Tokheim Eye, the new integrated security system specifically developed for fuel service stations, has been named a finalist in the Havering Business Awards’ Innovation category. The awards scheme rewards excellence and innovation and recognises best practice, with a record number of businesses entering this ninth annual contest.
Launched by Metro Security, using specialist software developed by Metro’s sister company ADDER Digital Technology, Tokheim Eye is a powerful operational solution for service station security, bringing together forecourt pumps, payment and imagery in one package. High definition (HD) surveillance cameras are interfaced with automatic number plate (ANPR) recognition software and point-of sale-equipment both at the pumps and within the kiosk. This provides a range of valuable information linked to the camera recordings. Real-time and post-event data includes details such as the pump number, receipt, staff member involved, time/date and other useful transaction inputs.
CCTV footage can be quickly and easily retrieved using Tokheim Eye and its flexibility is extended through the system’s use of intranet and internet technology, which puts real-time surveillance images on devices including desktop PCs, tablet computers and smartphones. Service station owners and managers can both monitor and control sytems on and off-site. Tokheim Eye’s other operational benefits include the ability to check on footfall levels and patterns inside the retail shop, staffing levels and related behaviour. This has positive implications in terms of improving staff procedures and related training, for instance.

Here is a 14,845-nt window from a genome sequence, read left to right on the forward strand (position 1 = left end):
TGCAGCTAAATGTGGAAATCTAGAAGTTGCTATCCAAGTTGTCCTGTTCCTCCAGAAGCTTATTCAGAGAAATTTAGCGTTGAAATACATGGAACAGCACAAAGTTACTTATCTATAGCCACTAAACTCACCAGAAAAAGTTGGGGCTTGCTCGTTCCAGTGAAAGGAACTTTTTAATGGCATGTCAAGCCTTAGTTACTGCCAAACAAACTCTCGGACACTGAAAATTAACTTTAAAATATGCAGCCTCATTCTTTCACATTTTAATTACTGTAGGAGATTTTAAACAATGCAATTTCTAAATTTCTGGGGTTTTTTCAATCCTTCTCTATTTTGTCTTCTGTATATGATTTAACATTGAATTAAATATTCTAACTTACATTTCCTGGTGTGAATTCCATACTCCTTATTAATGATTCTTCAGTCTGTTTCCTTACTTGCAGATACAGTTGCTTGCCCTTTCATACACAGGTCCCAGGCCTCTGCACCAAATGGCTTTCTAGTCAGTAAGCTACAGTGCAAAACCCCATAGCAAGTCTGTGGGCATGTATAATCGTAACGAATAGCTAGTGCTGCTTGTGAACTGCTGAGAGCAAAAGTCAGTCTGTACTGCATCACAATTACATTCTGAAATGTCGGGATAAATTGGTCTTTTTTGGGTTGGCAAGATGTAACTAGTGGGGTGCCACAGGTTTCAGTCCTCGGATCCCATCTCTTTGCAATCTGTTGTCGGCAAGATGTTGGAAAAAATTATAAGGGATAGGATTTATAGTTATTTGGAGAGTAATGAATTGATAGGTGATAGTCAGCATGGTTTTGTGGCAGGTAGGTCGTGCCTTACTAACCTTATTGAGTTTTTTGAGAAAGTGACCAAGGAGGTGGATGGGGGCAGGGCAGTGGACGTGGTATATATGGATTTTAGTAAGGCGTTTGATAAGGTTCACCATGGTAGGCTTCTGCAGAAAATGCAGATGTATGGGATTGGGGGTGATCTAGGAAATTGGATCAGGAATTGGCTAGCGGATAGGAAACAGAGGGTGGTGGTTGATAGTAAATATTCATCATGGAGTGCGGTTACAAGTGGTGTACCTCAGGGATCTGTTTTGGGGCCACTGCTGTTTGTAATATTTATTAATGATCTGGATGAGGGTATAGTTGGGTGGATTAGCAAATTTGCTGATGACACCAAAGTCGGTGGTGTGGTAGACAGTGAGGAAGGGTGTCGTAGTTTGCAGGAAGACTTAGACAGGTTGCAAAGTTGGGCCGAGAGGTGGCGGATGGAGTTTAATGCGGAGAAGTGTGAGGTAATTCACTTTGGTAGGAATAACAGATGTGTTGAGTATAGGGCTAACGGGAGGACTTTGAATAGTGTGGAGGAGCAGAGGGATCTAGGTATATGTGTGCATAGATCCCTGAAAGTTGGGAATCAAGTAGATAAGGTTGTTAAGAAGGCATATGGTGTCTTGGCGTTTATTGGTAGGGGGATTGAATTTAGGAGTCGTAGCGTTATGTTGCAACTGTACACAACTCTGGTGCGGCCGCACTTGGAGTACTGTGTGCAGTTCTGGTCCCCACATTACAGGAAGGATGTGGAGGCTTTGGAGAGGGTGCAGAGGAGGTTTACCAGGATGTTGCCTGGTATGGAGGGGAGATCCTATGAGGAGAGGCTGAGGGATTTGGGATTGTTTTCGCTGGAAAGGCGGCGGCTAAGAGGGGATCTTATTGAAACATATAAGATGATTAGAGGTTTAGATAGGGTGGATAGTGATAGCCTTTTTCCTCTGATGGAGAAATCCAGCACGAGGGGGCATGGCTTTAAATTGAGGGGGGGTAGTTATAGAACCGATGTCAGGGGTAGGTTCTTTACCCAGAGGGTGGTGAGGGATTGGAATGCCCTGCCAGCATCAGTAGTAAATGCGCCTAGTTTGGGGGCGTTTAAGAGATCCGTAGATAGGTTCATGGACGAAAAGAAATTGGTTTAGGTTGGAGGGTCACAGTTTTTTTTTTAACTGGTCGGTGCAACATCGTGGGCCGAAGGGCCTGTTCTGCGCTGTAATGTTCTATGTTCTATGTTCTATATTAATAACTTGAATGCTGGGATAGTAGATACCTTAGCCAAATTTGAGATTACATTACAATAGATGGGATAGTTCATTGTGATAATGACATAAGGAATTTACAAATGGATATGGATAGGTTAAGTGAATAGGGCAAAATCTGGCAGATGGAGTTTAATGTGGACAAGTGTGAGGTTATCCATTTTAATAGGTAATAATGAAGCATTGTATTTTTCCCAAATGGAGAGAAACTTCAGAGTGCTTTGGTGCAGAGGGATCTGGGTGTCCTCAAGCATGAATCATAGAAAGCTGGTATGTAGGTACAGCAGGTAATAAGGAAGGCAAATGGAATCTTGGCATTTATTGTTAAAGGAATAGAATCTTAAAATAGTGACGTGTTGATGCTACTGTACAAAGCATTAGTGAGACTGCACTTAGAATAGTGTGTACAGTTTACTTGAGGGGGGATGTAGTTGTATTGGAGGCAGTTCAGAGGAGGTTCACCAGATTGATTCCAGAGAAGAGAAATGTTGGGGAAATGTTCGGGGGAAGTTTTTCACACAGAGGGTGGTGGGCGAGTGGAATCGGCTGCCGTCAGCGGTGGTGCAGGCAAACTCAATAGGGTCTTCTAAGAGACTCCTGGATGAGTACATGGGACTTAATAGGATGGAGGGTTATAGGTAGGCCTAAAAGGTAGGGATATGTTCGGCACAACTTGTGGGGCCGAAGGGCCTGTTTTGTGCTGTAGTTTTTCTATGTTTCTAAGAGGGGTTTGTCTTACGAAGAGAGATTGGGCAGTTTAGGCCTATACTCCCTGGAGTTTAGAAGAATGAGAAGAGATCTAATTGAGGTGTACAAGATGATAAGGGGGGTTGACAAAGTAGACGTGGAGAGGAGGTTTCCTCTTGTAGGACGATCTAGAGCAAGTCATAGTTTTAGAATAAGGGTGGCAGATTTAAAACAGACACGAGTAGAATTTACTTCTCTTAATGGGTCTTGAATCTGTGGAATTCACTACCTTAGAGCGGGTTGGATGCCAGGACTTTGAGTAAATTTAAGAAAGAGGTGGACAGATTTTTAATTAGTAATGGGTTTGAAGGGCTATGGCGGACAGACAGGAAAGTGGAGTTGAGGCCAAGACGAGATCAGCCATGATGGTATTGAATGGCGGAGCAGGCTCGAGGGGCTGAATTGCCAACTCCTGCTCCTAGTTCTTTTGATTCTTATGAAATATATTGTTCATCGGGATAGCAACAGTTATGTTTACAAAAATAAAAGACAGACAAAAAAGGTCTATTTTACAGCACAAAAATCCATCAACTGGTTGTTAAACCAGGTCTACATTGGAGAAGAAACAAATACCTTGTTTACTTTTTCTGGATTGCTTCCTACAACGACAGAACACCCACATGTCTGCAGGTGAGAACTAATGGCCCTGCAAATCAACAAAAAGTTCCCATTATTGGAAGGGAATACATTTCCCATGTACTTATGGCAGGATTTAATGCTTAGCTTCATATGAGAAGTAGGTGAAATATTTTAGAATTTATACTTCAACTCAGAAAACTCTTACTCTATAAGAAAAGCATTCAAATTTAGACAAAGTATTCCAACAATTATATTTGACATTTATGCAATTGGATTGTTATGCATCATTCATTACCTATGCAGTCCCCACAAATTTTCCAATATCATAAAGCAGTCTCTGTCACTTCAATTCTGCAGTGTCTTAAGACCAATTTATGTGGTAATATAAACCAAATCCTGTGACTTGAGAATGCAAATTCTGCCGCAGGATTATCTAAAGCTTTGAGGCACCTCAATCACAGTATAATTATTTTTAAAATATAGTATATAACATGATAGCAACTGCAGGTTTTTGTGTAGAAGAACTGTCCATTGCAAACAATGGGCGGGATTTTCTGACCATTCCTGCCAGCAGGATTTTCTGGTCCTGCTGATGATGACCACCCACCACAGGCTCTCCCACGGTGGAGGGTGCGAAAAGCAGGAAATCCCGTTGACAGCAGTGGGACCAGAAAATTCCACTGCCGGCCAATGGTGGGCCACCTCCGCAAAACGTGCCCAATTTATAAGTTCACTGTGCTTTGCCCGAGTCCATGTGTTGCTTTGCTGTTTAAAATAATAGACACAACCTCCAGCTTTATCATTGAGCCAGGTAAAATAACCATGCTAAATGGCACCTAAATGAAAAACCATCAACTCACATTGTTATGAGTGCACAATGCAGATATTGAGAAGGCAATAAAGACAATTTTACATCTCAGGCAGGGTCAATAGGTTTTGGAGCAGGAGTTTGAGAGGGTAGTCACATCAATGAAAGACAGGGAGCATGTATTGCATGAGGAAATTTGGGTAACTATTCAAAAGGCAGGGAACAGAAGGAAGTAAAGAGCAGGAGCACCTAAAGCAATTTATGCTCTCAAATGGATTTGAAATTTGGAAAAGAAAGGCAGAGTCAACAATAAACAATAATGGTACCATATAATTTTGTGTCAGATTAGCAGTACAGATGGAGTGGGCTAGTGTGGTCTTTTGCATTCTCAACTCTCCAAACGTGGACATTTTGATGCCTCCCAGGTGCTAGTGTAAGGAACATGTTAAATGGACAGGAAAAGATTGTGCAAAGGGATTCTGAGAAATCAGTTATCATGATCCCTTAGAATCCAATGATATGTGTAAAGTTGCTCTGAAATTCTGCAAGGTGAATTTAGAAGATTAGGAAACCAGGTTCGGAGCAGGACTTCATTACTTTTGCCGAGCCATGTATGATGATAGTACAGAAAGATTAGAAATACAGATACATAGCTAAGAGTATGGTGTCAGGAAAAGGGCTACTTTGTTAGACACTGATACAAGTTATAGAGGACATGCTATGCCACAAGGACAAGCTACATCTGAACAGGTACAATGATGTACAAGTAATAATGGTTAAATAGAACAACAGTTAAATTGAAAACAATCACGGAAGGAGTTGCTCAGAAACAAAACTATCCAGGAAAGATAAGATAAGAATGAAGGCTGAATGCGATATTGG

“Forecourt fuel retailers are being battered by low margins, falling sales and shrinkage threats to their business,” says Metro’s MD Trevor Wallace. “Tokheim Eye provides an effective and holistic solution to these problems and, importantly, the system’s exciting security and operational advantages also mean the installation will pay for itself.”
Tokheim Eye systems have been trialled at sites including Ron Perry & Son’s two service stations near Hartlepool and encouraging results have convinced owner Ron Perry (pictured) to expand the installation: “The images and data I’ve seen have been invaluable in revealing the operational management improvements we can make,” he comments. “For instance, reviewing staff activity after a recent drive-off incident showed we could introduce changes to maximise the chances of this being spotted and appropriate action taken.
“On a day-to-day level, it’s allowed me to see when queues build up in the shop and make changes in shift patterns to minimise inconvenience for customers. It’s now quicker and easier to search for any kind of incident because you can ask the system to search via criteria such as last fill-up, last cash payment, by receipt, date, etc.”